Teenagers denied visas for robotics competition to compete via Skype

For the first time, an all-girls group of teenagers from Afghanistan will be competing in First Global's International Robotics Challenge in Washington D.C.

Only the girls won't actually be there because their visa applications were denied.

Roya Mahboob, Afghanistan’s first female tech CEO, brought the girls together for the project.

The girls told Fox 5 they're upset and angry they aren't able to participate.

On two separate occasions, they traveled 500 miles to the American Embassy in Kabul, a site near several recent suicide attacks for visa interviews, but were ultimately denied.

“The first time when the visa was denied, the girls spent the day crying because they didn’t expect that this would happen to them after all of the struggle they went through. They believe America is about freedom, women's rights and women’s empowerment,” said Roya Mahboob.

From the onset, the girls faced obstacles making their robot, because the materials shipped by First Global from the U.S. were held up in Afghani customs for months, leaving them little time to create their project.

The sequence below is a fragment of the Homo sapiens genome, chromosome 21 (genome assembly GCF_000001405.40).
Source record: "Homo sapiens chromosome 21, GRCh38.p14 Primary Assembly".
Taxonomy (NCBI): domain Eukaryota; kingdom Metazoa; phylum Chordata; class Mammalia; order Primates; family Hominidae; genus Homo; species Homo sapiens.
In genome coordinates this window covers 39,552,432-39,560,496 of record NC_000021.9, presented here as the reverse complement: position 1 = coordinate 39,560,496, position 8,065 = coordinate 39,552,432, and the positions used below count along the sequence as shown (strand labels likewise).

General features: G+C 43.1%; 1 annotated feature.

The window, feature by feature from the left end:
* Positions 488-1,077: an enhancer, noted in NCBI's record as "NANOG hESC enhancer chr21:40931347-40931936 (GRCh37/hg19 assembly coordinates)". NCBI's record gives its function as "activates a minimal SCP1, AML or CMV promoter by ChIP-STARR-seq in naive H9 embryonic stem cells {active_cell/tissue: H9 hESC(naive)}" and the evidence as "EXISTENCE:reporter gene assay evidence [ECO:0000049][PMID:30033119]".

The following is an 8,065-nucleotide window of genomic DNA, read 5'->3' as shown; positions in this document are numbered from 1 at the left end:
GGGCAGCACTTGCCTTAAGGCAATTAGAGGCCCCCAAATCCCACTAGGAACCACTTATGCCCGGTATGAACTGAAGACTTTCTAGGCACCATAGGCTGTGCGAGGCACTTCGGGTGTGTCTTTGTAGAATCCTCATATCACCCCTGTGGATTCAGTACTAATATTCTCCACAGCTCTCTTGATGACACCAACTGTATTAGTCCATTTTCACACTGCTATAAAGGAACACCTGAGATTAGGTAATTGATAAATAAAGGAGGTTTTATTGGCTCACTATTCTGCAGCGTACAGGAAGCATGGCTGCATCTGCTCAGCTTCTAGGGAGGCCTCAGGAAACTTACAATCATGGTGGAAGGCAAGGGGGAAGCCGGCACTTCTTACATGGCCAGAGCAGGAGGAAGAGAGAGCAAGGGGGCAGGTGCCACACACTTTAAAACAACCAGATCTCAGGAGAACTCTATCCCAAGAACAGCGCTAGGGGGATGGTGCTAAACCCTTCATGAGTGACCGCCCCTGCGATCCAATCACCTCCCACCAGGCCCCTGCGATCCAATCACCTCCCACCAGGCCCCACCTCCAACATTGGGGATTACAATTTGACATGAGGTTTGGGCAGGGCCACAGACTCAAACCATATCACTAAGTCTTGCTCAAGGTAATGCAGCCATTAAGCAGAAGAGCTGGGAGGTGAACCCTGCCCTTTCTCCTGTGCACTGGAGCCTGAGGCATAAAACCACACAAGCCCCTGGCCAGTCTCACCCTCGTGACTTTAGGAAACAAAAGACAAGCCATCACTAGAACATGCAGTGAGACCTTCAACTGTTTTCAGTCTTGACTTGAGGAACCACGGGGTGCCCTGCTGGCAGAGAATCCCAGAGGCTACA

Their robot, which can sort balls, will be at the competition in Washington, and the girls will participate via Skype.

While they're disappointed they won't be at the competition, the girls said they're glad they've been able to learn about robotics, and they hope to become the next generation of scientists and role models to other young women in their country.

“These young girls want to be the leaders in science and technology, it doesn't matter if at this competition they couldn’t join in person, we are hopeful for the future,” said Mahboob.

There are teams from more than 100 countries including Sudan and Iran traveling to the event later this month, but only Afghanistan and Gambia's teams were denied visas.

We asked the state department for an explanation but they tell Fox 5 that federal law prevented them from discussing individual cases.

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